Examination of Witnesses (Questions 160
TUESDAY 19 MARCH 2002
160. You appear to be rather timid on this particular
(Mr Linehan) Not really.
161. It would certainly pay to be tenacious.
(Mr Linehan) Maybe we should be more tenacious.
162. In your memorandum you noted that the issue
of the price of Ordnance Survey data has been raised with you
on a number of occasions and that organisations, such as the Royal
Institute of Chartered Surveyors, have expressed concern. What
problems have been encountered by your members? Can you give some
practical examples to the Committee?
(Mr Chainey) Where it has posed a problem is with
voluntary organisations who seek to access Ordnance Survey data
and have not been able to seek it because of costs of that data
precluding them from any access to it. A good example was raised
by Friends of the Earth about five or six years ago, where they
were trying to gain access to a certain piece of information,
which initially precluded them gaining access to that information
because it was too costly. It was resolved by that information
being made more cheaply available to them.
163. Obviously you have encountered problems.
They have been raised with you by your members. What representations
have you made to the relevant authorities, and what has been the
(Mr Linehan) The representations we make are to Ordnance
164. What response have you had?
(Mr Linehan) Not a response that takes away the concerns
of our members.
165. Yet you just quoted one in which they immediately
made an arrangement, although many of these charities are extremely
(Mr Linehan) That was not an immediate response; that
took some time.
166. But you got a response from Ordnance Survey?
(Mr Linehan) On that individual case.
167. Can you quote to us a case where you made
a specific watertight case for a charity where they did not respond?
(Mr Linehan) No. Ordnance Survey argue that the restrictions
placed upon them by regulatory function of HMSO precludes them
from making preferential prices available to the voluntary sector.
168. I understand what Ordnance Survey say.
Mr Cummings was specifically asking you for evidence.
(Mr Linehan) I could find out.
Mr Cummings: You appear to have a very faint
heart. Faint heart never won a fair lady?
Mrs Dunwoody: Or a decent price!
169. Are you and your members concerned about
the implications of the proposed regulation of Crown copyright
licensing by Her Majesty's Stationery Office? If so, what are
the implications that this may have for educational and charitable
(Mr Linehan) We are concerned that HMSO appear to
take a line that it is not appropriate for Ordnance Survey to
make this data available at a preferential rate to the voluntary
and educational sectors.
170. That is a problem with HMSO rather than
(Mr Linehan) Yes.
171. Once again, I am pressing you, what do
you intend to do about it?
(Mr Linehan) We have organised consultation with HMSO
and we have submitted, in response to a public consultation, our
views on HMSO and we have had subsequent meetings with them.
172. Have you made any progress?
(Mr Linehan) We feel we have made progress, yes.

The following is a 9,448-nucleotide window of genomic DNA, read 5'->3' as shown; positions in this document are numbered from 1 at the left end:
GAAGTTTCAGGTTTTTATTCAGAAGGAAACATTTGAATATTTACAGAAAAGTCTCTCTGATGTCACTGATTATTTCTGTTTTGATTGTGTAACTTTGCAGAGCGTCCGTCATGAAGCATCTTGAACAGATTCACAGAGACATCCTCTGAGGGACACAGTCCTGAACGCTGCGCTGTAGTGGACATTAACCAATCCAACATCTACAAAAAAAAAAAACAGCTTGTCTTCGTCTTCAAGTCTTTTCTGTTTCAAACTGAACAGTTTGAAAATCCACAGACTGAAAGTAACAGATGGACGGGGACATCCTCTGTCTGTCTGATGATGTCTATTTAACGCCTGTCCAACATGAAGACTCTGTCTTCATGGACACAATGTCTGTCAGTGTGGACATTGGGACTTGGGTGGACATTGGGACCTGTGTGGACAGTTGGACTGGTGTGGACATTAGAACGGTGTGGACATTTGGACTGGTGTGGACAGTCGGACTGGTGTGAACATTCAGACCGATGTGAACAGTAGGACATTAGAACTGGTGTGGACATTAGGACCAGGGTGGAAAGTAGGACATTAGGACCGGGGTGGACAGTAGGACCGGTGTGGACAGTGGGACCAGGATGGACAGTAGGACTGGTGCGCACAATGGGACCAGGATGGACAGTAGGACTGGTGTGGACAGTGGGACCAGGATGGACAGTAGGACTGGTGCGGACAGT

173. Do you and your members find the pricing
negotiations particularly problematic?
(Mr Linehan) I think our members find that it is problematic
insofar as it is difficult to find consistency and transparency
within the pricing structure.
174. If the Ordnance Survey cuts its price then
it means the Government has to subsidise it, does it not; or some
other activity has to subsidise it that the Ordnance Survey does?
(Mr Linehan) Unless demand goes up as a result of
the price cut.
175. Do you believe that if there was a significant
price cut that demand would go up sufficiently to meet its income
(Mr Linehan) In the past when Ordnance Survey has
cut prices demand has gone up; but clearly there is a threshold
to demand, and there is a level below which if prices fall demand
will not increase sufficiently to compensate for loss of revenue
so, yes, it does present a problem.
176. Would valuation of the National Topographic
Database on Ordnance Survey's balance sheet have had a serious
effect on prices?
(Mr Linehan) If Ordnance Survey has to value the Database,
as suggested by the National Audit Office, then that would clearly
increase the capital invested and Ordnance Survey would have to
generate a greater return in order to meet its obligation as a
trading fund to deliver return on investment. One of the implications
of that might be an increase in prices.
177. What do you think the actual Database is
worth; have you got any ideas?
(Mr Linehan) It is impossible to value it.
178. So you are not really recommending that
it should be valued?
(Mr Linehan) No. We agree with Ordnance Survey that
it should not have a value on the balance sheet.
179. What are your views on the recommendation
that Ordnance Survey becomes a Government Owned Public Limited
(Mr Linehan) Our view is that the case was not sufficiently
well made in the stage one report of the Quinquennial Review.
We appreciate that Ordnance Survey does find difficulty in attracting
appropriate staff at appropriate levels of salary they are able
to pay; but our feeling is that it is insufficient grounds for
a recommendation that it should change from a trading fund to
a Government Owned PLC. Our fear is that the greater commercial
freedoms (although we are not exactly clear on what those would
be) which a Government Owned PLC will allow it will further worry
those who are potentially brought into competition with it, as
it may extend its activities beyond its traditional role as the
national mapping agency.